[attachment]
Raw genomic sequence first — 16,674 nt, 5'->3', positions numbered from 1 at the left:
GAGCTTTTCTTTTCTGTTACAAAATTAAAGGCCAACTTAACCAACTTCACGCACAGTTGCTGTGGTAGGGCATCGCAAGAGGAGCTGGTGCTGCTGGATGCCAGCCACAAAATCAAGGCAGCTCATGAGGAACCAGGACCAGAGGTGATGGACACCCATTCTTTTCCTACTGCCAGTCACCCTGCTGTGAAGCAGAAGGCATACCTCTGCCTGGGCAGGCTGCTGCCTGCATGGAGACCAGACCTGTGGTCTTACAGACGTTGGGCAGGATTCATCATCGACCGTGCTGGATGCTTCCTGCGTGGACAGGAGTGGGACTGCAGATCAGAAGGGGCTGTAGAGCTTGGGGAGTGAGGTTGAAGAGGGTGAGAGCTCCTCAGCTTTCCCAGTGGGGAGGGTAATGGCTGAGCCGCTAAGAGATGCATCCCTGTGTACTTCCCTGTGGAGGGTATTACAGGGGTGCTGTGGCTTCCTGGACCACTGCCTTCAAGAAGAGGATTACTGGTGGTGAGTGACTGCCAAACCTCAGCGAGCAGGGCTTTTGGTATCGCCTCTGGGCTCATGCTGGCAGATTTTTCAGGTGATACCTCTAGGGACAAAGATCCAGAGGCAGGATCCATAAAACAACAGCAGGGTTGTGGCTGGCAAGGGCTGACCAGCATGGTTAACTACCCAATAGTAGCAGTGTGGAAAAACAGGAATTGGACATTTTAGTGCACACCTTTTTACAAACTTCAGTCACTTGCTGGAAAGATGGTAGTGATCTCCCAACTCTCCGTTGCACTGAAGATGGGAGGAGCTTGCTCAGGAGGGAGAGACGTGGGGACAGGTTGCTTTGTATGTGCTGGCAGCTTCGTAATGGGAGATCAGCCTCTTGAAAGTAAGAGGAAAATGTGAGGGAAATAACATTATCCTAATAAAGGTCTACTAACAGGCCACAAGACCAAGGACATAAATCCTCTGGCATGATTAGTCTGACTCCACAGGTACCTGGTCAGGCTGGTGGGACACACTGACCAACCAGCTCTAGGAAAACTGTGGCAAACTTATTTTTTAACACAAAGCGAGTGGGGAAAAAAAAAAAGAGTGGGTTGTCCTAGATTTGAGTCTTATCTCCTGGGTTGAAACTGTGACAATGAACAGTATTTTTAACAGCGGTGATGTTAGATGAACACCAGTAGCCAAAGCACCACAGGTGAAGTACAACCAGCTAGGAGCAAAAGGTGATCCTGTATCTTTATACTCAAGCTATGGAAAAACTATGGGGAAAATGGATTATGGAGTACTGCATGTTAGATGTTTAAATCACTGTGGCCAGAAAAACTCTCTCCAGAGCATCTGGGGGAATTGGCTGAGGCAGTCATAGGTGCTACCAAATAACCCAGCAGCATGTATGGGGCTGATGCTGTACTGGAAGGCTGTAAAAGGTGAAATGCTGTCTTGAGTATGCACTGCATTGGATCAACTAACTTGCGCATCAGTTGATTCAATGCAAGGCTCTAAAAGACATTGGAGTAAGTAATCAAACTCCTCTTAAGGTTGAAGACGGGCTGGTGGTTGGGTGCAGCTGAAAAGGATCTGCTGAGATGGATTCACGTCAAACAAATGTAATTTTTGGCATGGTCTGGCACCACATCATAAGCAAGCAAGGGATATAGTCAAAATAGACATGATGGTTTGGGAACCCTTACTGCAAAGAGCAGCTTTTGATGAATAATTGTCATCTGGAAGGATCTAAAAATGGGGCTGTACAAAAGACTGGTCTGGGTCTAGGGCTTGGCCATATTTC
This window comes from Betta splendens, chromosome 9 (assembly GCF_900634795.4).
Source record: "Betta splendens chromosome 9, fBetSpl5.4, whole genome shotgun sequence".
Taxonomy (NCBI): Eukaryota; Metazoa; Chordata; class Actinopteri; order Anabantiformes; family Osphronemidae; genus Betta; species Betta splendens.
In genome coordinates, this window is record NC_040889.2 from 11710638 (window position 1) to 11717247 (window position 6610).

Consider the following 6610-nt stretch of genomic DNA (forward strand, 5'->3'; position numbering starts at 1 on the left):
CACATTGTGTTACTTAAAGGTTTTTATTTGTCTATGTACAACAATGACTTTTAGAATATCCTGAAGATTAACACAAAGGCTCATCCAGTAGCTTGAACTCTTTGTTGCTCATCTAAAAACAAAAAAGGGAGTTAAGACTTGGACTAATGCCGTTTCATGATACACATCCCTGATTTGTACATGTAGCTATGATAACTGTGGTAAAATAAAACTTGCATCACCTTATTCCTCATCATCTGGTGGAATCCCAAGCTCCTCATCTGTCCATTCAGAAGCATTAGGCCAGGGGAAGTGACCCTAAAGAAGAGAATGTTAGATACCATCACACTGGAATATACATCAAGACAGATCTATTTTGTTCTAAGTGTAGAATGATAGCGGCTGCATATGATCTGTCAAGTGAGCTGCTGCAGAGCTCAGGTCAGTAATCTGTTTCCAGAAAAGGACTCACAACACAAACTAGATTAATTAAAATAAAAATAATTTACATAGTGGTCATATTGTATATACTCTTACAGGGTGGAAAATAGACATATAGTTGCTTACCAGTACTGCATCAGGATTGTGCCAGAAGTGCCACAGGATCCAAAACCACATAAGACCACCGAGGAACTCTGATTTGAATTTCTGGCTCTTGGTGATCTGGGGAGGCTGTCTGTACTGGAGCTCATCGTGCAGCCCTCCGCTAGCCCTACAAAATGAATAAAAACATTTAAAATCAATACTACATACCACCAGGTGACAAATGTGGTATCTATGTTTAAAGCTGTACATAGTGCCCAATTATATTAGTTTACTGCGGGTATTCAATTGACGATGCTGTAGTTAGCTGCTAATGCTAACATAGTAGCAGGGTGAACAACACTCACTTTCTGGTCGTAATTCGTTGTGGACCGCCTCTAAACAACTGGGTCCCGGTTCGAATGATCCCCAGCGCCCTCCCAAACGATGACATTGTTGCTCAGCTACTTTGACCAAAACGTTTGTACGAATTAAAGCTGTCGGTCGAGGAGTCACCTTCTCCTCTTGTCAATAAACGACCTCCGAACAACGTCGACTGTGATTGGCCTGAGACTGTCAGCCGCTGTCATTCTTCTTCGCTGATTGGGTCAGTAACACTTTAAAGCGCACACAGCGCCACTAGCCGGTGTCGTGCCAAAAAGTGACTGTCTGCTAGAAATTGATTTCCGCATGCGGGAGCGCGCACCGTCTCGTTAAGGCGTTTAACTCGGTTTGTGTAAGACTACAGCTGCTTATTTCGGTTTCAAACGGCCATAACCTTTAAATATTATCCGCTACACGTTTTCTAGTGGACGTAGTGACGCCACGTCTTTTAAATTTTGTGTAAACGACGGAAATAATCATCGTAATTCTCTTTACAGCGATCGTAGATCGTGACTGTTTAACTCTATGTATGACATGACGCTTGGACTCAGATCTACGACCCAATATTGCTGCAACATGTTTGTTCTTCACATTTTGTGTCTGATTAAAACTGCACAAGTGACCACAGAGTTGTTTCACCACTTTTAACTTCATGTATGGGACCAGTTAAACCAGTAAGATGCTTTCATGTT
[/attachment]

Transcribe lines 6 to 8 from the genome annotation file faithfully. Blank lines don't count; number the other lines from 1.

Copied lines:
In genome coordinates, this window is record NC_040889.2 from 11710638 (window position 1) to 11717247 (window position 6610).

Consider the following 6610-nt stretch of genomic DNA (forward strand, 5'->3'; position numbering starts at 1 on the left):
CACATTGTGTTACTTAAAGGTTTTTATTTGTCTATGTACAACAATGACTTTTAGAATATCCTGAAGATTAACACAAAGGCTCATCCAGTAGCTTGAACTCTTTGTTGCTCATCTAAAAACAAAAAAGGGAGTTAAGACTTGGACTAATGCCGTTTCATGATACACATCCCTGATTTGTACATGTAGCTATGATAACTGTGGTAAAATAAAACTTGCATCACCTTATTCCTCATCATCTGGTGGAATCCCAAGCTCCTCATCTGTCCATTCAGAAGCATTAGGCCAGGGGAAGTGACCCTAAAGAAGAGAATGTTAGATACCATCACACTGGAATATACATCAAGACAGATCTATTTTGTTCTAAGTGTAGAATGATAGCGGCTGCATATGATCTGTCAAGTGAGCTGCTGCAGAGCTCAGGTCAGTAATCTGTTTCCAGAAAAGGACTCACAACACAAACTAGATTAATTAAAATAAAAATAATTTACATAGTGGTCATATTGTATATACTCTTACAGGGTGGAAAATAGACATATAGTTGCTTACCAGTACTGCATCAGGATTGTGCCAGAAGTGCCACAGGATCCAAAACCACATAAGACCACCGAGGAACTCTGATTTGAATTTCTGGCTCTTGGTGATCTGGGGAGGCTGTCTGTACTGGAGCTCATCGTGCAGCCCTCCGCTAGCCCTACAAAATGAATAAAAACATTTAAAATCAATACTACATACCACCAGGTGACAAATGTGGTATCTATGTTTAAAGCTGTACATAGTGCCCAATTATATTAGTTTACTGCGGGTATTCAATTGACGATGCTGTAGTTAGCTGCTAATGCTAACATAGTAGCAGGGTGAACAACACTCACTTTCTGGTCGTAATTCGTTGTGGACCGCCTCTAAACAACTGGGTCCCGGTTCGAATGATCCCCAGCGCCCTCCCAAACGATGACATTGTTGCTCAGCTACTTTGACCAAAACGTTTGTACGAATTAAAGCTGTCGGTCGAGGAGTCACCTTCTCCTCTTGTCAATAAACGACCTCCGAACAACGTCGACTGTGATTGGCCTGAGACTGTCAGCCGCTGTCATTCTTCTTCGCTGATTGGGTCAGTAACACTTTAAAGCGCACACAGCGCCACTAGCCGGTGTCGTGCCAAAAAGTGACTGTCTGCTAGAAATTGATTTCCGCATGCGGGAGCGCGCACCGTCTCGTTAAGGCGTTTAACTCGGTTTGTGTAAGACTACAGCTGCTTATTTCGGTTTCAAACGGCCATAACCTTTAAATATTATCCGCTACACGTTTTCTAGTGGACGTAGTGACGCCACGTCTTTTAAATTTTGTGTAAACGACGGAAATAATCATCGTAATTCTCTTTACAGCGATCGTAGATCGTGACTGTTTAACTCTATGTATGACATGACGCTTGGACTCAGATCTACGACCCAATATTGCTGCAACATGTTTGTTCTTCACATTTTGTGTCTGATTAAAACTGCACAAGTGACCACAGAGTTGTTTCACCACTTTTAACTTCATGTATGGGACCAGTTAAACCAGTAAGATGCTTTCATGTT